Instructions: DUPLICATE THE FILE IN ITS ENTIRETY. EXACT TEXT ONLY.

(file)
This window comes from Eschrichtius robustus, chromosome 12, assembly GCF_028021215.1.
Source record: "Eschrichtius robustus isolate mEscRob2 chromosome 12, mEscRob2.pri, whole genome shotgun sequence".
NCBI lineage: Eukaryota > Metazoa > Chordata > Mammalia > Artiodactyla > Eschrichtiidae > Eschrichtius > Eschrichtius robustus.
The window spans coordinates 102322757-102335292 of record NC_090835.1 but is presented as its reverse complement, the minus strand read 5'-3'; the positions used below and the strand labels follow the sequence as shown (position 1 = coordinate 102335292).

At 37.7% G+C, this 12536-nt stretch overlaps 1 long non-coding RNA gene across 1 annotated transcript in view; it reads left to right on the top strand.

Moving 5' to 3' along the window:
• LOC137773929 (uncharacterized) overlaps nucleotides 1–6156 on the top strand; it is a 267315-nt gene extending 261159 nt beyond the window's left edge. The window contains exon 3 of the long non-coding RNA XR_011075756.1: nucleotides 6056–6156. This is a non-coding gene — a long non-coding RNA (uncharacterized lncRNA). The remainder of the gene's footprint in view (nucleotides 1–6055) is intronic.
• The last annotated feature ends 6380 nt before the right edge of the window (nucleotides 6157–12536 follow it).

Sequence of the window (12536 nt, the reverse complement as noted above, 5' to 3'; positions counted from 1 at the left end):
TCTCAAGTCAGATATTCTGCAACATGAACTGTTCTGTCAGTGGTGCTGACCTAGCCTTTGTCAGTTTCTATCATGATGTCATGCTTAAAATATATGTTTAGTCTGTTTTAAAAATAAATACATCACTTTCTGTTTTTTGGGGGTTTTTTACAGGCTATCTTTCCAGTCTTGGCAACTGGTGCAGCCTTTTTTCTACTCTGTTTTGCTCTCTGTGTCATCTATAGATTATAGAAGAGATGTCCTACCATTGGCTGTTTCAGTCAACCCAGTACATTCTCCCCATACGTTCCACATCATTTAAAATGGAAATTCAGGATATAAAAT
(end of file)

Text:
This window comes from Eschrichtius robustus, chromosome 12, assembly GCF_028021215.1.
Source record: "Eschrichtius robustus isolate mEscRob2 chromosome 12, mEscRob2.pri, whole genome shotgun sequence".
NCBI lineage: Eukaryota > Metazoa > Chordata > Mammalia > Artiodactyla > Eschrichtiidae > Eschrichtius > Eschrichtius robustus.
The window spans coordinates 102322757-102335292 of record NC_090835.1 but is presented as its reverse complement, the minus strand read 5'-3'; the positions used below and the strand labels follow the sequence as shown (position 1 = coordinate 102335292).

At 37.7% G+C, this 12536-nt stretch overlaps 1 long non-coding RNA gene across 1 annotated transcript in view; it reads left to right on the top strand.

Moving 5' to 3' along the window:
• LOC137773929 (uncharacterized) overlaps nucleotides 1–6156 on the top strand; it is a 267315-nt gene extending 261159 nt beyond the window's left edge. The window contains exon 3 of the long non-coding RNA XR_011075756.1: nucleotides 6056–6156. This is a non-coding gene — a long non-coding RNA (uncharacterized lncRNA). The remainder of the gene's footprint in view (nucleotides 1–6055) is intronic.
• The last annotated feature ends 6380 nt before the right edge of the window (nucleotides 6157–12536 follow it).

Sequence of the window (12536 nt, the reverse complement as noted above, 5' to 3'; positions counted from 1 at the left end):
TCTCAAGTCAGATATTCTGCAACATGAACTGTTCTGTCAGTGGTGCTGACCTAGCCTTTGTCAGTTTCTATCATGATGTCATGCTTAAAATATATGTTTAGTCTGTTTTAAAAATAAATACATCACTTTCTGTTTTTTGGGGGTTTTTTACAGGCTATCTTTCCAGTCTTGGCAACTGGTGCAGCCTTTTTTCTACTCTGTTTTGCTCTCTGTGTCATCTATAGATTATAGAAGAGATGTCCTACCATTGGCTGTTTCAGTCAACCCAGTACATTCTCCCCATACGTTCCACATCATTTAAAATGGAAATTCAGGATATAAAAT